The nonprofit group, which led the advertising campaign to garner public support for the polio vaccine in the 1950s, plans to focus especially on communities of color, which polls show are skeptical of the vaccine. Continue reading

Court settlement grants Florida paper access to COVID-19 reports

About Naseem Miller

Naseem S. Miller (@NaseemMiller) is in her final week as senior reporter, health, at the Orlando Sentinel. On Jan. 19, she will start as senior editor, health at Journalist’s Resource.

scales of justiceThe state of Florida last week settled a lawsuit with the Orlando Sentinel, agreeing to provide weekly COVID-19 reports within two days and pay the newspaper’s legal costs.

It was a victory for the newspaper, and for press freedom. Our experience contains lessons – and encouragement – for other newsrooms facing obstruction by state or local officials.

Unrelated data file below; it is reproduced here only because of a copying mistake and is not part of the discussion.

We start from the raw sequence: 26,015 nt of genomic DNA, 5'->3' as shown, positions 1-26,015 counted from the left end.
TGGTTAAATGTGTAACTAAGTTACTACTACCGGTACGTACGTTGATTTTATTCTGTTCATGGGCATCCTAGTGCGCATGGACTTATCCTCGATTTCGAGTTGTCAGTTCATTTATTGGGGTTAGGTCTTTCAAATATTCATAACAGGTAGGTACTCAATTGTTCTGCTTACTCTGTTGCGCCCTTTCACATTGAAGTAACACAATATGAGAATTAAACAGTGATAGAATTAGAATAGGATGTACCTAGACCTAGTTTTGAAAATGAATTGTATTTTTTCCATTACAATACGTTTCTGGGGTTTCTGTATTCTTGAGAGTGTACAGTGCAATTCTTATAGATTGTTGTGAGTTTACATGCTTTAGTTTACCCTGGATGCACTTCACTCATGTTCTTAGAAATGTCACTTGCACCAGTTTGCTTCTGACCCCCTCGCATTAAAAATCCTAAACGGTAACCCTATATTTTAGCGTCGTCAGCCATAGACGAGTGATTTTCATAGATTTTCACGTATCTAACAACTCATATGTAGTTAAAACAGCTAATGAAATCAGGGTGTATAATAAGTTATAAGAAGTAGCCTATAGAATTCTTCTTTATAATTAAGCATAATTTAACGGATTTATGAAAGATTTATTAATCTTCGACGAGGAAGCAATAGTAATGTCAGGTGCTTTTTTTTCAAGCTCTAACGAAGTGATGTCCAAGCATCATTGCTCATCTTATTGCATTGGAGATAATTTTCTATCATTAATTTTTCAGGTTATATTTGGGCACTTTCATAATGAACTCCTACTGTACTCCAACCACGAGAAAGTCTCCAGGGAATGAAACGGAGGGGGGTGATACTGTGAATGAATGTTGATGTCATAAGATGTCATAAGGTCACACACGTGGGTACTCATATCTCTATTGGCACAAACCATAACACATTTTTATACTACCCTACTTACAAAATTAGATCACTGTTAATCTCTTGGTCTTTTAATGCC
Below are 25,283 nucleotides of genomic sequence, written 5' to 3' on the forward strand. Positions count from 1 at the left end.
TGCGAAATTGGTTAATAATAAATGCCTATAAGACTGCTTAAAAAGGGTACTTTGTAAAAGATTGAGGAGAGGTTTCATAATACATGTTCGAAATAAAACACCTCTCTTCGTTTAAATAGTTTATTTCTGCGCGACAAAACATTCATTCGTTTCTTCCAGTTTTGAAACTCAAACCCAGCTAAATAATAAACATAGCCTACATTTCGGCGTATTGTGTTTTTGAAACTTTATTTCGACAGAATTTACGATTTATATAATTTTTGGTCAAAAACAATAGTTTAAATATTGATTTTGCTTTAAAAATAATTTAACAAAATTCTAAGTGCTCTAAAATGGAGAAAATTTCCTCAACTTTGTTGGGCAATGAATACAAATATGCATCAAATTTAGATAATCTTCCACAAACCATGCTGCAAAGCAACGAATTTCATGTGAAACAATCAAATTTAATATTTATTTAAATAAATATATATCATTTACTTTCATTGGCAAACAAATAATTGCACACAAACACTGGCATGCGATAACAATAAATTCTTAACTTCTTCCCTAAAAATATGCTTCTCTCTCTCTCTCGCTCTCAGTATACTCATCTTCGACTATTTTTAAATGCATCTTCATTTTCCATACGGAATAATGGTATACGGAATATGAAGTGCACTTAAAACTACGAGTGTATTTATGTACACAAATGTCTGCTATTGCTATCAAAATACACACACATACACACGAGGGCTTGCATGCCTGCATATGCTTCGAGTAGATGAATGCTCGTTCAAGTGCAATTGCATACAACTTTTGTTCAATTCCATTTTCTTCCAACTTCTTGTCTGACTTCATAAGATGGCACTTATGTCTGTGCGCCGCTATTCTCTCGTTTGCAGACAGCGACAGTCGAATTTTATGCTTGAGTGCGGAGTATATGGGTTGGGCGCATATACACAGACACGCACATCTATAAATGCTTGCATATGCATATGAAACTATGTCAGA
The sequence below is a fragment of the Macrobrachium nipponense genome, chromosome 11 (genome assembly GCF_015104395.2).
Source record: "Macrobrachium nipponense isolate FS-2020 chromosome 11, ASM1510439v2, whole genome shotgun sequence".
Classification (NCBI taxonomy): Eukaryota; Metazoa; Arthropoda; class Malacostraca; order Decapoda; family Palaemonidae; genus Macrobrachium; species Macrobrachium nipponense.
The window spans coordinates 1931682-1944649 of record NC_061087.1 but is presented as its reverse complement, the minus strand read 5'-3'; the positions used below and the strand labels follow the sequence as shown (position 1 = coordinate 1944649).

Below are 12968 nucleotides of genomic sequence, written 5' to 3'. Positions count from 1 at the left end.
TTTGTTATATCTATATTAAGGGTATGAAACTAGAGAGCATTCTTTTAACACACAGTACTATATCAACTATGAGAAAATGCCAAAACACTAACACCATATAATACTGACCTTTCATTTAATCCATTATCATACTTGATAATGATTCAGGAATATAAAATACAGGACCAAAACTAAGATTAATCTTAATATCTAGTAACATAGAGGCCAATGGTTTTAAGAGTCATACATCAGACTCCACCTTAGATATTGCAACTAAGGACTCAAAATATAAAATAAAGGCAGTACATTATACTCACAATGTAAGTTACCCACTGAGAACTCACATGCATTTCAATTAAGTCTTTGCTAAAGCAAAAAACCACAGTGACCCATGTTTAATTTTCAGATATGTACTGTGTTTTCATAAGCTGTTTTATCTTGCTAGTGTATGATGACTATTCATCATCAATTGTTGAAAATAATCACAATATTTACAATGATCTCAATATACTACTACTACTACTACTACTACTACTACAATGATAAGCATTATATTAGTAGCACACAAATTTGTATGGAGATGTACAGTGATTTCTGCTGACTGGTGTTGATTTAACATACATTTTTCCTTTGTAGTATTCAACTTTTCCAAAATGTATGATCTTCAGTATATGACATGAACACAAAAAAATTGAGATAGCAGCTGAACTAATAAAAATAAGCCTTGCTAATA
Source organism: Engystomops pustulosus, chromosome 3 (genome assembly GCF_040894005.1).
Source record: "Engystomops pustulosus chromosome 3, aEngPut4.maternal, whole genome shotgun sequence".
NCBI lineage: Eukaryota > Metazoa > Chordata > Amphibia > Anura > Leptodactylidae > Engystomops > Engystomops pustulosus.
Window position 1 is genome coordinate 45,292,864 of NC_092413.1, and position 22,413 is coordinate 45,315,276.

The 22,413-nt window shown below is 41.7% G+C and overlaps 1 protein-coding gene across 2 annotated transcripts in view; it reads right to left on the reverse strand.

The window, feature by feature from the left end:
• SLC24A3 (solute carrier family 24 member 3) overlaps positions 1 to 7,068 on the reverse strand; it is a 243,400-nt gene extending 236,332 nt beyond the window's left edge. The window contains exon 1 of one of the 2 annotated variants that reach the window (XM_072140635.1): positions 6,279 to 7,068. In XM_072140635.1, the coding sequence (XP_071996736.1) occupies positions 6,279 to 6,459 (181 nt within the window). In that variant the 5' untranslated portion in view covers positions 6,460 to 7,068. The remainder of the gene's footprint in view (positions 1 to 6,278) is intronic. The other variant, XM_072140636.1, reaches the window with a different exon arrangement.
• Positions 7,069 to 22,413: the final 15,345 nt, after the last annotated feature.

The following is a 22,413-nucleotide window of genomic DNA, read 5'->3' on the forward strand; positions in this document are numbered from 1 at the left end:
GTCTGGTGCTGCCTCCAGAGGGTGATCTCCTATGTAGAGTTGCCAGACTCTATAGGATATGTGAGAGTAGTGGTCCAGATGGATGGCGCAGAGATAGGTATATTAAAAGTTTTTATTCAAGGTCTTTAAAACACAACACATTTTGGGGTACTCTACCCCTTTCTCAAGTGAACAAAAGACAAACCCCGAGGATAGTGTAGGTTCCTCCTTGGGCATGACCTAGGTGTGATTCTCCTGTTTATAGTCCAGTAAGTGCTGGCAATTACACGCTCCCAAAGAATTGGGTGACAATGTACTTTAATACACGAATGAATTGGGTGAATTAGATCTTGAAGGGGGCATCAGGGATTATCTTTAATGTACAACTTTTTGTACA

Before filing suit, we persistently sought the documents for weeks, through informal and formal channels. We repeatedly told our readers about our efforts and the state’s decision to withhold information, keeping the issue alive in the public’s eye. Continue reading

Long-term effects of COVID-19 on the brain could mean a wave of dementia cases

About Liz Seegert

Liz Seegert (@lseegert), is AHCJ’s topic editor on aging. Her work has appeared in NextAvenue.com, Journal of Active Aging, Cancer Today, Kaiser Health News, the Connecticut Health I-Team and other outlets. She is a senior fellow at the Center for Health Policy and Media Engagement at George Washington University and co-produces the HealthCetera podcast.